(Scribes would often leave space before paragraphs to allow rubricators to add a hand-drawn pilcrow in contrasting ink. With the introduction of the printing press from the late medieval period on, space before paragraphs was still left for rubricators to complete by hand. However in some circumstances, rubricators could not draw fast enough for publishers' deadlines and books would often be sold with the beginnings of the paragraphs left blank. This is how the practice of indention before paragraphs was created.)
The pilcrow remains in use in modern time in the following ways:
- in legal writing, it is often used whenever one cites a specific paragraph within pleadings, law review articles, statutes, or other legal documents and materials;
- in academic writing, it is sometimes used as an in-text referencing tool to make reference to a specific paragraph from a document that does not contain page numbers, allowing the reader to find where that particular idea or statistic was sourced. The pilcrow sign followed by a number indicates the paragraph number from the top of the page. It is rarely used when citing books or journal articles;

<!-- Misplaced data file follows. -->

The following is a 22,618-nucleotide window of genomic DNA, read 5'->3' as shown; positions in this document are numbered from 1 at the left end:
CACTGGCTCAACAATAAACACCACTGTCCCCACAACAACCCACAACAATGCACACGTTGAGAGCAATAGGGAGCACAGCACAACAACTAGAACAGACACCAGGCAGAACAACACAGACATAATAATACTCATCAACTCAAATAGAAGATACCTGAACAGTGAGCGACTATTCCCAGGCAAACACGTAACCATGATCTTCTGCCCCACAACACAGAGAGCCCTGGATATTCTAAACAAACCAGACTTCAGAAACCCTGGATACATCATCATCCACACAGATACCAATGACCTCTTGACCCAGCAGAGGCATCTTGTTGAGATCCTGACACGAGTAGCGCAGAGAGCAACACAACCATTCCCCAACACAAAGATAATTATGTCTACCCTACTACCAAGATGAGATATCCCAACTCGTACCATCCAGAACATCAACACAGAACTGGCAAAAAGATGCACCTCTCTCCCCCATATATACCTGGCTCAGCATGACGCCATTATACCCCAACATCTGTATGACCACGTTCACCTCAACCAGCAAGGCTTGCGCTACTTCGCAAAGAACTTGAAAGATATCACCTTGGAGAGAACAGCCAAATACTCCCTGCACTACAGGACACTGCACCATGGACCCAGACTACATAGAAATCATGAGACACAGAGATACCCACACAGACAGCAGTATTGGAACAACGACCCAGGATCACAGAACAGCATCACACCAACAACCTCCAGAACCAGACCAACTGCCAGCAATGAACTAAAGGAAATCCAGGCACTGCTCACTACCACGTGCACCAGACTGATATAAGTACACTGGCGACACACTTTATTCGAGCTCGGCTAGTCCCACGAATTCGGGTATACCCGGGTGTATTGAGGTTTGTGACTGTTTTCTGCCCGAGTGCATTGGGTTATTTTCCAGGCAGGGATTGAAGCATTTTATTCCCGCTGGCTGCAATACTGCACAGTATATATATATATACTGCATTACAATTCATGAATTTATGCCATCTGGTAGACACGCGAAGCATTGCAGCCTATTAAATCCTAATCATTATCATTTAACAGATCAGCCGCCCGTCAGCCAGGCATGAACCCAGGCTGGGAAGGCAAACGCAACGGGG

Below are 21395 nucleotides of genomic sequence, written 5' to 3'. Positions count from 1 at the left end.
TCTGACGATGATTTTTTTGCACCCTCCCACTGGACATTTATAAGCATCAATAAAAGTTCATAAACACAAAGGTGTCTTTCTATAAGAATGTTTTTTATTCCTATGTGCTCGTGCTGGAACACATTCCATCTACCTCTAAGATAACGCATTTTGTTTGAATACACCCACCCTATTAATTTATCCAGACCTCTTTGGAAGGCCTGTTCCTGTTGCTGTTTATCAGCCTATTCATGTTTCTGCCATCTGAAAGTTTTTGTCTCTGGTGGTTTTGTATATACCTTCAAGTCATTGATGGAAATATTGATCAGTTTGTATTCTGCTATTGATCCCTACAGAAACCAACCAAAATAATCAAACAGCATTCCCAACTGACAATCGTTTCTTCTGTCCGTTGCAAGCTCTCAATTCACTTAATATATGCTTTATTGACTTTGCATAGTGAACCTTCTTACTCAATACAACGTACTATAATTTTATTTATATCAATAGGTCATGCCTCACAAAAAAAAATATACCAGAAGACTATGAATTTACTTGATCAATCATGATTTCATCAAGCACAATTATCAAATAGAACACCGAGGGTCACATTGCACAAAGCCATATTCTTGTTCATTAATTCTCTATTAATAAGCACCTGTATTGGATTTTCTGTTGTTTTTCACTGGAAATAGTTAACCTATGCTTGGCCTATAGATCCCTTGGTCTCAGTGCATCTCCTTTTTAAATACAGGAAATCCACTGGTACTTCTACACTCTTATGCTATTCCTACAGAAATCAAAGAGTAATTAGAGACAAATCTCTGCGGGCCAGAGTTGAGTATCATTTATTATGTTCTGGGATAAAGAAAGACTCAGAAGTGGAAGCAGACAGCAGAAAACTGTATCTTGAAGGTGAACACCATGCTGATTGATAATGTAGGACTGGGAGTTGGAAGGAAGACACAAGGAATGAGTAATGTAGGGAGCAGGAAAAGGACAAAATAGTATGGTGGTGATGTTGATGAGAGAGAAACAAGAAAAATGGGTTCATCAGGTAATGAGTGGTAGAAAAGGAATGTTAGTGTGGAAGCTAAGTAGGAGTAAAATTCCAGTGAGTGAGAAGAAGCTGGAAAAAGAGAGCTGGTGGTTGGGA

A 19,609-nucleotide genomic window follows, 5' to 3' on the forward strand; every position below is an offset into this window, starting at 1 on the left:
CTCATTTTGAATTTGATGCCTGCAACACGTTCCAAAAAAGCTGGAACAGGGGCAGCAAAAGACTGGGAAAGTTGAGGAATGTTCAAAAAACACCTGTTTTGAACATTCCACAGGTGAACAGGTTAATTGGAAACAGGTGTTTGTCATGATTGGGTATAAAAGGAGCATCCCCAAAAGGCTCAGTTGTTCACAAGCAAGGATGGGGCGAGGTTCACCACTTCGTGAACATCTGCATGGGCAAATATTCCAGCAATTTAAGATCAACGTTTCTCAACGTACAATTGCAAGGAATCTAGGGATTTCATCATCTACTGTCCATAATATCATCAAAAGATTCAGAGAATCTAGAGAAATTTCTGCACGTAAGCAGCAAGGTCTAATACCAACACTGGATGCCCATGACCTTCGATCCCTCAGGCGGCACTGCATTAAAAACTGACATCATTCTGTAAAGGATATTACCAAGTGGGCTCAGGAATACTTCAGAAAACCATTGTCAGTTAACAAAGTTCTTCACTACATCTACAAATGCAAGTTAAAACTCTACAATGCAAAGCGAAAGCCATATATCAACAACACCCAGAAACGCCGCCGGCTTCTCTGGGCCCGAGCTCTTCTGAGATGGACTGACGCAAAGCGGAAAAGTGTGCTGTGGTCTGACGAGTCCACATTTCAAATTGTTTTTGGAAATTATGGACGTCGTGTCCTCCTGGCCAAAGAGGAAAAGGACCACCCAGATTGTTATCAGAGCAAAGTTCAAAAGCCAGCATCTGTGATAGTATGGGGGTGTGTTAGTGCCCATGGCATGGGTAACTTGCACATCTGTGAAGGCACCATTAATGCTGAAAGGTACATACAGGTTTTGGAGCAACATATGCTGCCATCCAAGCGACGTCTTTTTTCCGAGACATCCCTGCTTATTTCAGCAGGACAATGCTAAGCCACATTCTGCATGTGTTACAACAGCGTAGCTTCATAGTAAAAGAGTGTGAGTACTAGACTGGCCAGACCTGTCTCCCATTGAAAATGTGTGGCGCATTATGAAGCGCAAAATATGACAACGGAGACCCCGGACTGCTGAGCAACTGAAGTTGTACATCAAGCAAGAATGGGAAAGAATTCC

- in web publishing style guides, a pilcrow may be used to indicate an anchor link;
- in proofreading, it indicates an instruction that one paragraph should be split into two or more separate paragraphs. The proofreader inserts the pilcrow at the point where a new paragraph should begin;
- in some high-church Anglican and Episcopal churches, it is used in the printed order of service to indicate that instructions follow; these indicate when the congregation should stand, sit, and kneel, who participates in various portions of the service, and similar information. King's College, Cambridge uses this convention in the service booklet for the Festival of Nine Lessons and Carols. This is analogous to the writing of these instructions in red in some rubrication conventions.
The pilcrow is used in desktop publishing software such as desktop word processors and page layout programs to mark the end of a paragraph. It is also used as the icon on a toolbar button that shows or hides the pilcrow and similar onscreen annotations that mark hidden characters, including tabs, whitespace, and page breaks. In typing programs, it marks a carriage return that one must type.